Deploying Microsoft SQL Server onto Minishift

Microsoft has recently published SQL Server into the Red Hat Container Catalog as a certified container image. This is a great achievement for us as the Red Hat Ecosystem team has been working with Microsoft for over a year to make this happen. In light of this occasion, I’d like to cover deploying Microsoft SQL Server on Minishift for testing and evaluation. You’ll need Minishift, the included oc utility, and the SQL Server command line tools setup on your local machine. If you don’t already have Minishift, the Red Hat Ecosystem team has assembled a quick start guide at which will help you get it setup. The command line tools for SQL Server can be installed using the documentation provided at

Begin by launching the Minishift cluster, where you should then be automtically authenticated as developer.

minishift start

Ideally, you’ll need a new namespace for deploying SQL Server into (or project as it is called in OpenShift nomenclature):

oc new-project my-mssql

Next, create the imagestream in the new project/namespace using the specific version tag for the remote registry (the latest tag won’t work in this case):

oc import-image mssql-rhel-server --confirm

For additional clarity, the above command uses the following format:

oc import-image <namespace>/<arbitrary-image-stream-name> --from=<registry>/<repository>/<image>:<tag> --confirm

You’ll also need the anyuid security context constraint assigned to the default service account in the project you’ve created:

oc adm policy add-scc-to-user anyuid -z default

To be able to deploy the image, you’ll need to create a DeploymentConfig object in a text editor, referencing the created ImageStream named mssql-rhel-server, eg:

kind: "DeploymentConfig"
apiVersion: "v1"
name: "mssql-server-test" (1)
name: "mssql-server-test" (1)
- name: "mssql-rhel-server" (2)
image: "mssql-rhel-server:latest" (3)
- name: ACCEPT_EULA (4)
value: "Y"
- name: SA_PASSWORD (5)
value: "s3curePasswordStr!ng"
- name: MSSQL_PID (6)
value: "Developer"
- containerPort: 1433 (7)
protocol: "TCP"
replicas: 1
- type: "ConfigChange"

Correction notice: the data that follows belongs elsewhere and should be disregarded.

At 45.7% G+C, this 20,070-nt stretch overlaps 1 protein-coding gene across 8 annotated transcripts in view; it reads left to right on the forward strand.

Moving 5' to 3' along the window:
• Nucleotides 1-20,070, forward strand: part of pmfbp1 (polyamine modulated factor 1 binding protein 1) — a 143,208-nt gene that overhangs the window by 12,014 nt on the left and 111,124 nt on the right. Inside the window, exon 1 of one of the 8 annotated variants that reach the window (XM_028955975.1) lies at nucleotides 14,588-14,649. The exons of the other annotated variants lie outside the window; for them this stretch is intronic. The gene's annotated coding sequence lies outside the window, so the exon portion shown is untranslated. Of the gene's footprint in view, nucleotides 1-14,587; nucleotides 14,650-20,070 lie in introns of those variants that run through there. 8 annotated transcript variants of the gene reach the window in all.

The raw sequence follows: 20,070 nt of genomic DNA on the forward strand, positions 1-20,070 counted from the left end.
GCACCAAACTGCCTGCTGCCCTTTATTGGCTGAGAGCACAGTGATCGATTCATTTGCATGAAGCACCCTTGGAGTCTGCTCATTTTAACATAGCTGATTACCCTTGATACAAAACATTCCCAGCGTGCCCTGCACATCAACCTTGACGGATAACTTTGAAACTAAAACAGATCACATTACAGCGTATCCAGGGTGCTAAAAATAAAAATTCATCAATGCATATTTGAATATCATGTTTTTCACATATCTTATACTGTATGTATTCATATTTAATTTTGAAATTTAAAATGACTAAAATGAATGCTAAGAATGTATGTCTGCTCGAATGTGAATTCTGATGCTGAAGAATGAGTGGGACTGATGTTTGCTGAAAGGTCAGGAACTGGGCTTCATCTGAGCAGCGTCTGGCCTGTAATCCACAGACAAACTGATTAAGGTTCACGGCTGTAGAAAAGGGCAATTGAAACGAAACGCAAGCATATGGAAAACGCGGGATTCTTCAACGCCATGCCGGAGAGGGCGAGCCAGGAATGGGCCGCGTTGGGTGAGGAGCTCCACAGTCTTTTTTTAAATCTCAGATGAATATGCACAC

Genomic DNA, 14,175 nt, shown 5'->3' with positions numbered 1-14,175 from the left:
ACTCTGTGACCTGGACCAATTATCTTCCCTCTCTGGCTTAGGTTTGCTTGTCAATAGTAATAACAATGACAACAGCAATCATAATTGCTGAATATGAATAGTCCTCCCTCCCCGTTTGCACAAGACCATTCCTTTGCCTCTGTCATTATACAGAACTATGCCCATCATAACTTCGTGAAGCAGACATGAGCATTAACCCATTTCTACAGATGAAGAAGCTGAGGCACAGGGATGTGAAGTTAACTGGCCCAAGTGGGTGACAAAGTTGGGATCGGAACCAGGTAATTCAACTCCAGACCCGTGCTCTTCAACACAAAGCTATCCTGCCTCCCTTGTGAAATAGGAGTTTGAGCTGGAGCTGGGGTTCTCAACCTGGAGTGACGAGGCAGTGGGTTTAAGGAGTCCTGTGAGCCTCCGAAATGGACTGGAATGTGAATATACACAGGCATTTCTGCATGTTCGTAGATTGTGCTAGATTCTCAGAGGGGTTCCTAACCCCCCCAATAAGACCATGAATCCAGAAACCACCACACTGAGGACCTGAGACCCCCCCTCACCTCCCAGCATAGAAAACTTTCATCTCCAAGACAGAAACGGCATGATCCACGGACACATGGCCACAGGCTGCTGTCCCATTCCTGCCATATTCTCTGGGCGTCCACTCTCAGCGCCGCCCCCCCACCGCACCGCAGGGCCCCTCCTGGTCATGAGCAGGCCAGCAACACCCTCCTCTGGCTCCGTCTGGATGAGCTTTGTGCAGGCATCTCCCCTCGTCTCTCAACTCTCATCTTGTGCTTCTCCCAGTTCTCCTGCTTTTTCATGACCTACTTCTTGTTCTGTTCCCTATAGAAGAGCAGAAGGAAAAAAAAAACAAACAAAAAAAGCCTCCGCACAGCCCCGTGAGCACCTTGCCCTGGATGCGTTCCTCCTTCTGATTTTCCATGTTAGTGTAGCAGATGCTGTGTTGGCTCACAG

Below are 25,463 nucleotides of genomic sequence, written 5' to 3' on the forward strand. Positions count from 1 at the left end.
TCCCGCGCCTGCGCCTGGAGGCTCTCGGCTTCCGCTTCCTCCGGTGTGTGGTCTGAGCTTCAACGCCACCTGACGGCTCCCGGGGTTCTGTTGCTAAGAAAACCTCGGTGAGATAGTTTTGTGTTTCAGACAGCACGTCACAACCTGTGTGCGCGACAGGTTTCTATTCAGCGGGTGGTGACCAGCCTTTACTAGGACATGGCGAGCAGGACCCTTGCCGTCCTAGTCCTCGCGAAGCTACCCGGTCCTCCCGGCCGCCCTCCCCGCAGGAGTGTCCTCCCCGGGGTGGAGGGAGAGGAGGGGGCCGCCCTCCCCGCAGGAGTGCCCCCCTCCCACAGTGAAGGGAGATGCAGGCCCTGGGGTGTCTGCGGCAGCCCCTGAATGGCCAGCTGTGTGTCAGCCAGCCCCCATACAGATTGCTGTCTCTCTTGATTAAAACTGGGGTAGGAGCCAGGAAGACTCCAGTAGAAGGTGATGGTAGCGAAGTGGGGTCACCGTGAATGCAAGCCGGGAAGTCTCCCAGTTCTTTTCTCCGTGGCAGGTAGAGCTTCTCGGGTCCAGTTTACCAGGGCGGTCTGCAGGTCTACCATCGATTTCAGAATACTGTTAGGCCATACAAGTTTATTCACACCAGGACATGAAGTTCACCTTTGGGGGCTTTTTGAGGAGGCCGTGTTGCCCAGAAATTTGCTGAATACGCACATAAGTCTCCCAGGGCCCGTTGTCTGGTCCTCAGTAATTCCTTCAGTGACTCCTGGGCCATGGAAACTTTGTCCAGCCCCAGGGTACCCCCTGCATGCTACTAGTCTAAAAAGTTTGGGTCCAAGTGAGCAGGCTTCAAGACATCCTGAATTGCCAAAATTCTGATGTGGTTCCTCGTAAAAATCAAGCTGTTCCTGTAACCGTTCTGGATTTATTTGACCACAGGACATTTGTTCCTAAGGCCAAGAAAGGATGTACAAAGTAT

- type: "ImageChange"
automatic: true
- "mssql-rhel-server" (2)
kind: "ImageStreamTag"
name: "mssql-rhel-server:latest" (8)
type: "Rolling"
paused: false
revisionHistoryLimit: 2
minReadySeconds: 0

  1. Arbitrary name of the deployment being created
  2. Name to be assigned to the container(s) being deployed
  3. Image name and tag of the backing container image (ignored when using ImageStream)
  4. Setting the ACCEPT_EULA environment variable to Y means that you’re accepting the following EULA:
  5. The SA_PASSWORD environment variable contains the password to the sa admin account, of at least 8 characters and contains three of these four groups: uppercase letters, lowercase letters, numbers and non-alphanumeric symbols
  6. The MSSQL_PID environment variable is the Product ID or Edition that the container will run with. Acceptable values are Developer (default), ExpressStandardEnterpriseEnterpriseCore or <valid product id>
  7. TCP port being exposed, where we set the SQL Server default of 1433
  8. ImageStream name and associated tag

Save the file as mssql-dc.yaml or something similar.

In the above DeploymentConfig, the image stream name of mssql-rhel-server must match the image stream name that was created. The latest tag will still work with the image stream, despite the upstream image not supporting this. This is due to the latest tag of the image stream getting set to the sha256 hash of the vNext-CTP2.0 tagged image. The contiainer name under the triggers section must also match the container name being deployed. The rest is arbitrary, including the image: defined under the containers: section as this is essentially ignored in favor of the referenced ImageStream.

You can kick off the deployment by issuing the following command:

oc create -f mssql-dc.yaml

You should then see the pod (we declared only 1 pod replica in the DeploymentConfig) being deployed into the my-mssqlnamespace:

oc get pods

Expose the SQL Server instance using a NodePort service (required when using Minishift), which is declared like so:

oc expose dc mssql-server-test --type=LoadBalancer --name=mssql-server-ingress

To obtain the dynamically-allocated NodePort of SQL server instance, run the following command which should give you the value of the NodePort (it is a high-range port over 30000):

oc export svc mssql-server-ingress

You can now connect to the SQL Server instance using the IP of your Minishift instance and the discovered NodePort(shown as 32316 below). In order to connect, you’ll need the SQL Server command-line tools, and your password for the sa account that was defined in mssql-dc.yaml earlier:

/opt/mssql-tools/bin/sqlcmd -S $(minishift ip),32316 -U sa -P 's3curePasswordStr!ng'

You should now be at a 1> prompt, where you can enter T-SQL statements as you otherwise would. You can test using the following example:

2> GO

Stay tuned for more content from the Red Hat Ecosystem team. In the next installment, we’ll cover setting up a container instance of SQL Server in Azure.


October 1, 2018



November 30, 2018

This yaml is not indented. Why not add a download or use json instead?

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